Are they starting to jump off the sinking ship?  A quick review of todays new listings showed a lot of "second" homes hitting the market, tons of old time (10 year or more) owners listing, 8265 Trail Hollow hitting the market as an REO 1 day after the TD of $598,000 at $557,750 (2/04 $634,000).  And of course, the usual "my house is special" crowd who will be showing up as NOD’s in a couple of months.

Nothing really meaty to report, but it has been a couple of days since there has been a new topic here for you folks to go balistic on.  Miss you Lindie!  Come back to the 5 and Dime!


  1. NAS

    There’s never just one cockroach, ditto with the rat thing. Also applicable to the REO’s multiplying. Was wondering when Trail Hollow was going to hit the bricks,
    along with a few others.

    Back from Big Island Kona. Would like to report R.E. is booming out in Aloha land,
    but it isn’t. Unlike a certain newspaper in Reno, Hawaii is reporting the downward price trends. Hotel where we stayed was about 60% occupied, mostly Asian & European guests getting a bang out of their currency.

  2. playtonium

    I just returned from Hawaii about a week ago as well, and on the eastern side of the Big Island it’s amazing how much real estate has fallen. Lots in Hawaiian Paradise Park that were once $70,000 and $80,000 are now $50,000 or less. There are ‘almost’ affordable homes in Kona now. You can pick up a home on the eastern side for $250,000 to $300,000. Lower end homes in Kona are starting to drop below $400,000 for the first time in a long time, and I go to the Big Island 4 or 5 times a year for business.

    Waiting for just the right time to buy a winter-time retirement property on the eastern side near Hilo.

  3. RoyalFlush

    The most recent post by Mike is over the line. “Rats”? really? Metaphor? attempt at humor? Innapropriate.

    Although half of the posters derive some voyeuristic pleasure out of watching people lose their homes, ruin their credit, and drive home prices down not everyone reading this board would characterize a ten year second home owner as a rat. Allowing such a post and others like it drag down the quality of the the board and it’s readership.

  4. Phil

    It seems obvious to me that with the increase of forclosures the market has only one way to go. Down!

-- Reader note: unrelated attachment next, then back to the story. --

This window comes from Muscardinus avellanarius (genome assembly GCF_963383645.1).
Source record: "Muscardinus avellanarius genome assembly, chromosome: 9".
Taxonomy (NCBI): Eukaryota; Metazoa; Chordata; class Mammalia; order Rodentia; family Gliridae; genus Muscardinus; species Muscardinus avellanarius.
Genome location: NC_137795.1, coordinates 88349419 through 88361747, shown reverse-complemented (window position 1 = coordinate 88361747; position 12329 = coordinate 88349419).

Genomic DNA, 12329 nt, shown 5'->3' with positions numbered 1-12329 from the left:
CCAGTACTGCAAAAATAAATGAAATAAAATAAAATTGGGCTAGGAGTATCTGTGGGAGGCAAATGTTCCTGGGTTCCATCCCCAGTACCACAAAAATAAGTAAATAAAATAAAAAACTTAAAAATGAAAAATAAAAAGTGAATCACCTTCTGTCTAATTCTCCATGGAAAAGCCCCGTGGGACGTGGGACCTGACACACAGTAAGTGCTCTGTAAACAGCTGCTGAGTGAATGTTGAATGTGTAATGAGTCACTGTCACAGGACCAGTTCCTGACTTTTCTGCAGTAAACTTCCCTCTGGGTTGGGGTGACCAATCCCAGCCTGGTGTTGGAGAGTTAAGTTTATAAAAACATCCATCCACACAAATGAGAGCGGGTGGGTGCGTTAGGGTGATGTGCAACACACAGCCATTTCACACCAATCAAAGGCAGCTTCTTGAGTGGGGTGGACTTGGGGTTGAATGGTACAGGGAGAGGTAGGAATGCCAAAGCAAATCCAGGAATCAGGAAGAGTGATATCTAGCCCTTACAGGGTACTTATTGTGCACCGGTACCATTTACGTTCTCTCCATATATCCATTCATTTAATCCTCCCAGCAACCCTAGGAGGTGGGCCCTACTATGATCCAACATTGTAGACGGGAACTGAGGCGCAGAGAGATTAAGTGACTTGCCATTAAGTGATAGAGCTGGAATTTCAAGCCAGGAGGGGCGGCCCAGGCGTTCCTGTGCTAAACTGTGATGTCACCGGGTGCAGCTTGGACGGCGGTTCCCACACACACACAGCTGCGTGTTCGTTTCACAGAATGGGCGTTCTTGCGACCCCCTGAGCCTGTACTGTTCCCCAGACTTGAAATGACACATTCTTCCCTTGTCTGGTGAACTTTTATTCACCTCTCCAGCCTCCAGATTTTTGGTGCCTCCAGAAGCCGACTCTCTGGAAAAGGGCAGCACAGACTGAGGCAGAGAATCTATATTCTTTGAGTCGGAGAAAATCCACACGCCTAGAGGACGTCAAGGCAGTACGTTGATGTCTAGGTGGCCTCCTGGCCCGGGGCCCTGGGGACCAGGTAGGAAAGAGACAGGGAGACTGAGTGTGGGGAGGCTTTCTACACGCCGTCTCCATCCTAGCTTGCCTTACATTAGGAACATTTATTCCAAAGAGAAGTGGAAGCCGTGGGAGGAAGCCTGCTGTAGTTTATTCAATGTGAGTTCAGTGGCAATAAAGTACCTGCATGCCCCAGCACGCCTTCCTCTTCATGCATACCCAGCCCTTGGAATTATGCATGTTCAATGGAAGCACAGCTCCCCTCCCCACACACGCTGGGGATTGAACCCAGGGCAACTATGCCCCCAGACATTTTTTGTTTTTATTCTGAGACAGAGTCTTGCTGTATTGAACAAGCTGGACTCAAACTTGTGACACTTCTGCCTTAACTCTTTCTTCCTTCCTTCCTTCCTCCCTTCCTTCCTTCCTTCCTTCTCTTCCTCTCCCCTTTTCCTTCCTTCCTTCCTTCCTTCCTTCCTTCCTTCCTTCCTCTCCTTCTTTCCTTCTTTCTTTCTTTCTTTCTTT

How low can builders go to sell new homes? It seems that the price of materials are only increasing. When will the margins get so small, they close shop? How much money to carry the undeveloped and partialy developed land is effecting the decision to cut the margins even more?

    I was quoted a base price of $200 a sq foot to build a custom home. Have these changed?

    Times are rough, no doubt about it.


    Then you see investors are re-entering the markets in So. Cal. and buying up some forclosures. Can it spill over here? Somehow I doubt it as our market just do not have the jobs. When the job growth was partially due to the construction industry we have a bigger problem. The degree of this problem can be debated.


    Royal Flush, I completely agree with you.. no class at all in this post, and headline.. very distasteful.


    Now I have a real good vision of you mike..
    can you say scumbag?


    Shame on you diane for letting mike post this garbage.. it really does put a dirty stain on your blogs otherwise clean shirt.

  8. NAS

    Well, there you have it. Like I said, there’s never just one cockroach.

  9. Phil

    Lighten up people. Mike is only making a point of the outgoing demand for housing here.

    Some of us will be captains and stay until the bitter end!

    What would cause a ten year owner to sell now? Has rental demand gone? Was he cash negative in the house after 10 years? (seems unlikely) Or was it a personal reason such as the owner died? Or could it be othercash flow issues, as other investments are turning sour?

    What I am curious about is what is “alot”? One example might just be an extreme case.

  10. SmartMoney

    Good post and informative. Keep up the good work Mike!

  11. SkrapGuy

    Welcome to the club Mike. As we all know, it’s only a matter of time before Derrick eventually insults everybody who posts here.

    And Derrick, you can skip insulting me at this time, youv’e already put me on your list. I am curious, however, as to why you never repsonded to the comment by MikeZ, about why we can’t find you as a member of IEEE. Since you are being honored by IEEE as you say.

  12. Marla

    Derrick, why the cheap shot at Mike? Mike contributes substantially to this blog, especially with his extraordinary ability to mine the data from the public websites.